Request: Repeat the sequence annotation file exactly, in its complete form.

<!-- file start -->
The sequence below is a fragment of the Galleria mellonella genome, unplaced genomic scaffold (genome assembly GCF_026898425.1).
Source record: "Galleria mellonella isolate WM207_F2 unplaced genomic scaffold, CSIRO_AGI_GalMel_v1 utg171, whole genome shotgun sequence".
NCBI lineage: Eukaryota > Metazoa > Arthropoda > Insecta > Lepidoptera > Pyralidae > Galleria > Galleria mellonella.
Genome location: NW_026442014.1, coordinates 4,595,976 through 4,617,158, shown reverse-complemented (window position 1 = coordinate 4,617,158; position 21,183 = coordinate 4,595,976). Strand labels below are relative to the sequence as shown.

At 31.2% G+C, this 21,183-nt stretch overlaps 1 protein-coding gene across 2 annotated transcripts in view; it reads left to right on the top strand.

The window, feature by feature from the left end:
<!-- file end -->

The sequence below is a fragment of the Galleria mellonella genome, unplaced genomic scaffold (genome assembly GCF_026898425.1).
Source record: "Galleria mellonella isolate WM207_F2 unplaced genomic scaffold, CSIRO_AGI_GalMel_v1 utg171, whole genome shotgun sequence".
NCBI lineage: Eukaryota > Metazoa > Arthropoda > Insecta > Lepidoptera > Pyralidae > Galleria > Galleria mellonella.
Genome location: NW_026442014.1, coordinates 4,595,976 through 4,617,158, shown reverse-complemented (window position 1 = coordinate 4,617,158; position 21,183 = coordinate 4,595,976). Strand labels below are relative to the sequence as shown.

At 31.2% G+C, this 21,183-nt stretch overlaps 1 protein-coding gene across 2 annotated transcripts in view; it reads left to right on the top strand.

The window, feature by feature from the left end: